P&PDL Picture of the Week for
March 2, 2009

American Cockroaches – A Bad Reputation

Timothy J. Gibb, Dept of Entomology, Purdue University

Nobody likes cockroaches.  They have a reputation as disgusting insects that live in garbage and sewers and secretly invade our homes during the night.  There are many species of cockroaches but scientists have estimated that 99% of them give the rest a bad name.  None more so than the American cockroach, Periplaneta americana (Linnaeus).  This is the species that people find most repulsive.  It is the largest of our common house-hold invading cockroaches and can easily measure 2 inches in length. It occurs throughout the world and especially in commercial buildings, basements, sewers, steam or heat tunnels, drainage systems, compost piles, garbage facilities, or in accumulations of organic debris.
The American cockroach is an omnivorous and opportunistic feeder. It consumes decaying organic matter but since the cockroach is a scavenger it will eat most anything, and seems to be most fond of anything particularly nasty, putrid or filthy.

American cockroaches can become a public health problem due to their association with human waste and disease, and their ability to move from sewers into homes and commercial establishments. Although not shown to be direct carriers of disease, they can contaminate food and kitchen utensils with excrement and salivary secretions and leave an unpleasant odor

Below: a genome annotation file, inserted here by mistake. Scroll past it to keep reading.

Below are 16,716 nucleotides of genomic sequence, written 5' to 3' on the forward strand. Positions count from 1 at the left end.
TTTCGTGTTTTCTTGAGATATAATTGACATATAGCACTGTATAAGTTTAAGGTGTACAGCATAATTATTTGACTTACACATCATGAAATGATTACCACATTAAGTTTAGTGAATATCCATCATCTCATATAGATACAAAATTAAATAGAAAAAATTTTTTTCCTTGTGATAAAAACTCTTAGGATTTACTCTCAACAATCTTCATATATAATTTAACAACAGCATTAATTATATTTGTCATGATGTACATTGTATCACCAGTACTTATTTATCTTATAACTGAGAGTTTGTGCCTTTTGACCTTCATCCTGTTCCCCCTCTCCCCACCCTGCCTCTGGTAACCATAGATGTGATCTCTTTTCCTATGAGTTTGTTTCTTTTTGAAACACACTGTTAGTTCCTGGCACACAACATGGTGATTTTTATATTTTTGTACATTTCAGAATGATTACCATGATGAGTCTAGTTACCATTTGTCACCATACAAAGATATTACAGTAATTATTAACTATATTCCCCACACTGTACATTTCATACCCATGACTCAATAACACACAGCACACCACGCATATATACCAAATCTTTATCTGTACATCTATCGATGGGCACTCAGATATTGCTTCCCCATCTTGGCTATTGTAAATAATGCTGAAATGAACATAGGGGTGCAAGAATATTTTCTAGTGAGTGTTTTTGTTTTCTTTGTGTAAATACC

The adult American cockroach is reddish brown in appearance with a pale-brown or yellow band around the edge of the pronotum or shield behind the head.

These have three life stages: the egg, a variable number of nymphal instars, and adult. The life cycle from egg to adult averages about 600 days while the adult life span may be another 400 days.

Interestingly, the American cockroach is originally not of American descent.  It was introduced to the United States from Africa as early as 1625 and was spread throughout the world at that time.

Unfortunately, for the global reputation of Americans, the name American cockroach was somehow adopted and has stuck.  It is not an insect that we would choose to have as an ambassador of America, but at this point the choice is out of our hands …… baseball, apple pie, 4th of July and the American cockroach.

Click image to enlarge

American cockroach

Purdue Plant & Pest Diagnostic Lab Purdue Cooperative Extension Service